How much do we care for the global movements that relate to health? Each country, community and ultimately, each family and individual eventually faces a health challenge that consumes all the energy with one objective only – to restore personal health or overcome a common health issue that is threatening an area.
We feel, at the same time as being aware of global problems, often overwhelmed by them. Nevertheless, it is up to us, only us, individually to take part in dealing with them or to prepare for the consequences.
I found a summary of a book that deals with the global health today, with a special emphasis on the women’s part in it. The book by Melinda Gates describes her thoughts and engagements through the Gates family foundation promoting health globally:
“Global health is an area full of contradictions. Here are just a few. Those who most require effective and equitable health systems are least able to shape the priorities and implementation of policies made by elites in capital cities. Nearly 70% of the global health workforce are women, but the leading decision makers “in global health policy and research are still a small, closely connected network of mostly western, male, senior individuals”, according to a 2019 WHO paper on gender equity. We live on a planet with almost 8 billion people, yet there is increased concentration of power and resources in a small number of individuals and companies. Making improvements in people’s lives requires dealing with complex issues such as governance, poverty, violence, gender, and empowerment, but the bulk of resources are devoted to specific diseases, technical intervention, and measurement. These contradictions come to a head in Melinda Gates’s book The Moment of Lift: How Empowering Women Changes the World. In a mix of personal anecdotes, stories of inspiring women, and statistics, Gates argues that women are the key to improving health worldwide, and this requires women helping each other to “lift each other up”.” (Source: The Lancet, September 28, 2019)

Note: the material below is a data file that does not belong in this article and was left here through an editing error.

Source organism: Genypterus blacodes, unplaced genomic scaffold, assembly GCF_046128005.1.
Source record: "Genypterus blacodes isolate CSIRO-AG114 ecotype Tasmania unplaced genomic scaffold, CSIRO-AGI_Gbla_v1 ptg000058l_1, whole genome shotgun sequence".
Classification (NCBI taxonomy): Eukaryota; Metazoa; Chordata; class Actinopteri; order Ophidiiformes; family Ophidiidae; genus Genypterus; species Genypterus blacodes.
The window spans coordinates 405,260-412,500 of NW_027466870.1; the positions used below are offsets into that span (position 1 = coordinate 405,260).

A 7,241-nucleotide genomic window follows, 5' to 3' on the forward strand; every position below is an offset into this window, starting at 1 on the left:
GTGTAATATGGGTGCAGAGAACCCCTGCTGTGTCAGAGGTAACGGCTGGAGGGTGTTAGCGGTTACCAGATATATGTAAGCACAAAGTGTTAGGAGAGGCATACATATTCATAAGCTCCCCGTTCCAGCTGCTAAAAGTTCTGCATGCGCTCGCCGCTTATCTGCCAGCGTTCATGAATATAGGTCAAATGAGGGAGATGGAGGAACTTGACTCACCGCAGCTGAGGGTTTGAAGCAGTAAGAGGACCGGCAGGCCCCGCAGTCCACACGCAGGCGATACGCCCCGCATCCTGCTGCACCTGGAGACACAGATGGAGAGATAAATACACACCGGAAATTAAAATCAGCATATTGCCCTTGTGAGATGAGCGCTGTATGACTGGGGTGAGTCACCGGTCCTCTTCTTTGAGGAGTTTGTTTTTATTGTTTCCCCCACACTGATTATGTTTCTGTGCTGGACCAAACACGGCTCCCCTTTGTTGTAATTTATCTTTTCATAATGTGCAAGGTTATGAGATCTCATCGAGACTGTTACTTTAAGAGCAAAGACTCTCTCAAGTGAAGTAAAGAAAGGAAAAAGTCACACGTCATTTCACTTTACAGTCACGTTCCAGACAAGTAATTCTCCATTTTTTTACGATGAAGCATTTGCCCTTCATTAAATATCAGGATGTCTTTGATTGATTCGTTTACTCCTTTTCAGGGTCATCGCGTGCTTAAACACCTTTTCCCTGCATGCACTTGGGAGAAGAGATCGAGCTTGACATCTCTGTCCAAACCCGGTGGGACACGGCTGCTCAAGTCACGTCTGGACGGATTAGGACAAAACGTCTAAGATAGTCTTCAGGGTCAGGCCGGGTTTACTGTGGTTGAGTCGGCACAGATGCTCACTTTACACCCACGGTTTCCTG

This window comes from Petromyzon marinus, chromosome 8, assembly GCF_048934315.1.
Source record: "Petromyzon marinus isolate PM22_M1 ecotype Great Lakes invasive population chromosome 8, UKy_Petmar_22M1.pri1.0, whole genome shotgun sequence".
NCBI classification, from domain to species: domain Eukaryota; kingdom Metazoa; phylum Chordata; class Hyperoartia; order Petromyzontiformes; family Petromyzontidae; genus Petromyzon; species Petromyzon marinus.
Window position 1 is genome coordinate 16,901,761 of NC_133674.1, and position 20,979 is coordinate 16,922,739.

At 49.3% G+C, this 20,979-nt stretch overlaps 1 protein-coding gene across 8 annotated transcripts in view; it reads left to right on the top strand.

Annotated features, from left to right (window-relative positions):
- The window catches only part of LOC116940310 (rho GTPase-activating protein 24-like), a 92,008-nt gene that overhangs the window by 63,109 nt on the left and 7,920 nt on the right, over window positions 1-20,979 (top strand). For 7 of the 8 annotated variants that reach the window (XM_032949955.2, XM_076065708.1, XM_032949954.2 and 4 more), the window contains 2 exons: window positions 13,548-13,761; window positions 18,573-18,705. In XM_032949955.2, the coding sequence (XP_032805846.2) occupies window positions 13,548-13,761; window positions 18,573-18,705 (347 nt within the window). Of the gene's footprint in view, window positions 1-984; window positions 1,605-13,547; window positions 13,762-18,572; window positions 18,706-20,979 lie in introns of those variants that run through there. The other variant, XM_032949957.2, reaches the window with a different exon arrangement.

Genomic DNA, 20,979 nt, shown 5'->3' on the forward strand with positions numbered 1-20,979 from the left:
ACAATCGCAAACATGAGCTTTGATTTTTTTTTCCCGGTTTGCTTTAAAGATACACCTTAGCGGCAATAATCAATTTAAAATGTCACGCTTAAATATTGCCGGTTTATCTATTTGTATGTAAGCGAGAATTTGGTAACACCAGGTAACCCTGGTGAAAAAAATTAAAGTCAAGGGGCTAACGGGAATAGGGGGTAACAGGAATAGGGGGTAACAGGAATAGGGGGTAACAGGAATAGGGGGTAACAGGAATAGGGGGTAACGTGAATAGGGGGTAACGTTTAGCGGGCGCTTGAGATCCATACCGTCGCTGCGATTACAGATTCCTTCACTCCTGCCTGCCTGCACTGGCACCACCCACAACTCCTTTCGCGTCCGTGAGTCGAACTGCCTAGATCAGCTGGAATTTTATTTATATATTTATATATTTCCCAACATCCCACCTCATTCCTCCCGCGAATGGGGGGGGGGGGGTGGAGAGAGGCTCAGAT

Books such as this one act like a spotlight that directs our attention to multiple health challenges. Today there are many: from outbreaks of vaccine-preventable diseases like measles and diphtheria, drug-resistant pathogens, growing rates of obesity and physical inactivity to the health impacts of environmental pollution and climate change and multiple humanitarian crises.
Let us look at some of them. For example, air pollution and climate change. Air pollution is considered as the greatest environmental threat to health today. It is a terrible thought and, unfortunately, the fact that nine out of ten people breathe polluted air every day. Microscopic pollutants in the air can penetrate respiratory and circulatory systems, damaging the lungs, heart and brain, causing prematurely damages or death from diseases such as cancer, stroke, heart and lung disease. Around 90% of these deaths are in low- and middle-income countries, with high volumes of emissions from industry, transport and agriculture, as well as the use of dirty fuels particularly for cooking stoves and heating in homes.
The list of threats is long enough, including weak primary care in many places around the world connected with fragile settings and living conditions.
Another issue that has opened a wide discussion is vaccination hesitancy. In addition, HIV occurrence and prevention, antimicrobial resistance together with others are just the tip of an iceberg in the sea of challenges that we humans have as a part of our lives today.
We are responsible not only for our own but also for the health of our closer and wider communities. It gives impetus and makes sense to our health awareness activities, which, although they may look small, are necessary and important for health development globally.